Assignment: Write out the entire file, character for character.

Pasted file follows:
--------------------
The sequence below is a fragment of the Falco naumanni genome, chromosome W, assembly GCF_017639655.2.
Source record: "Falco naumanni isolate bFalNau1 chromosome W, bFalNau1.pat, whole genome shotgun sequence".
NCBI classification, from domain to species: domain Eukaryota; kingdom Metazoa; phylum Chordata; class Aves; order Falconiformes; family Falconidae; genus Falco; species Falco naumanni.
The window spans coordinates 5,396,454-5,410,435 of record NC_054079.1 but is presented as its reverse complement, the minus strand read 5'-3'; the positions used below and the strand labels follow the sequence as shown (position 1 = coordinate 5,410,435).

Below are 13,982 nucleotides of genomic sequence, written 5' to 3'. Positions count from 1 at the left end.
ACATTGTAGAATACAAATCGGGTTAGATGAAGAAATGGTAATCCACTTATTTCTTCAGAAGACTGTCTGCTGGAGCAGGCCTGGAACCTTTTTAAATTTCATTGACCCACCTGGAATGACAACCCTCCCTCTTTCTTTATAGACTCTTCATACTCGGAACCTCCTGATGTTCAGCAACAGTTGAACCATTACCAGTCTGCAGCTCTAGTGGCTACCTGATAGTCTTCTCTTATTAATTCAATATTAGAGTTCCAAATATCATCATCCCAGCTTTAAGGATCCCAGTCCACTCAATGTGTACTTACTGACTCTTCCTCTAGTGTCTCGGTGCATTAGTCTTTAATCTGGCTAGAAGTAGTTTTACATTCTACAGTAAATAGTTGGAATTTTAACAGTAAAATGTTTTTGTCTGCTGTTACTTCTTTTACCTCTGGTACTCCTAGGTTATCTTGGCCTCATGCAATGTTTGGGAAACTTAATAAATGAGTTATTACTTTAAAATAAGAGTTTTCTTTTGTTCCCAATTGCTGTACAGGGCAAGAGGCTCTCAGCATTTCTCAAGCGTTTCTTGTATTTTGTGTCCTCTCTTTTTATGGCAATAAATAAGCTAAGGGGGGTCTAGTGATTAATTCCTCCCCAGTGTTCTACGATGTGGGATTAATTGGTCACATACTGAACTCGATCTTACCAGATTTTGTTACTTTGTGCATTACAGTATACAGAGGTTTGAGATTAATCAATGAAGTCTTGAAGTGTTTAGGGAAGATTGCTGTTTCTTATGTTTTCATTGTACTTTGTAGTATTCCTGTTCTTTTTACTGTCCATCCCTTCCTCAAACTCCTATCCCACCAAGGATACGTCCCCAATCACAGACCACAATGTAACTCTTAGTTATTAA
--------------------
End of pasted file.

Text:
The sequence below is a fragment of the Falco naumanni genome, chromosome W, assembly GCF_017639655.2.
Source record: "Falco naumanni isolate bFalNau1 chromosome W, bFalNau1.pat, whole genome shotgun sequence".
NCBI classification, from domain to species: domain Eukaryota; kingdom Metazoa; phylum Chordata; class Aves; order Falconiformes; family Falconidae; genus Falco; species Falco naumanni.
The window spans coordinates 5,396,454-5,410,435 of record NC_054079.1 but is presented as its reverse complement, the minus strand read 5'-3'; the positions used below and the strand labels follow the sequence as shown (position 1 = coordinate 5,410,435).

Below are 13,982 nucleotides of genomic sequence, written 5' to 3'. Positions count from 1 at the left end.
ACATTGTAGAATACAAATCGGGTTAGATGAAGAAATGGTAATCCACTTATTTCTTCAGAAGACTGTCTGCTGGAGCAGGCCTGGAACCTTTTTAAATTTCATTGACCCACCTGGAATGACAACCCTCCCTCTTTCTTTATAGACTCTTCATACTCGGAACCTCCTGATGTTCAGCAACAGTTGAACCATTACCAGTCTGCAGCTCTAGTGGCTACCTGATAGTCTTCTCTTATTAATTCAATATTAGAGTTCCAAATATCATCATCCCAGCTTTAAGGATCCCAGTCCACTCAATGTGTACTTACTGACTCTTCCTCTAGTGTCTCGGTGCATTAGTCTTTAATCTGGCTAGAAGTAGTTTTACATTCTACAGTAAATAGTTGGAATTTTAACAGTAAAATGTTTTTGTCTGCTGTTACTTCTTTTACCTCTGGTACTCCTAGGTTATCTTGGCCTCATGCAATGTTTGGGAAACTTAATAAATGAGTTATTACTTTAAAATAAGAGTTTTCTTTTGTTCCCAATTGCTGTACAGGGCAAGAGGCTCTCAGCATTTCTCAAGCGTTTCTTGTATTTTGTGTCCTCTCTTTTTATGGCAATAAATAAGCTAAGGGGGGTCTAGTGATTAATTCCTCCCCAGTGTTCTACGATGTGGGATTAATTGGTCACATACTGAACTCGATCTTACCAGATTTTGTTACTTTGTGCATTACAGTATACAGAGGTTTGAGATTAATCAATGAAGTCTTGAAGTGTTTAGGGAAGATTGCTGTTTCTTATGTTTTCATTGTACTTTGTAGTATTCCTGTTCTTTTTACTGTCCATCCCTTCCTCAAACTCCTATCCCACCAAGGATACGTCCCCAATCACAGACCACAATGTAACTCTTAGTTATTAA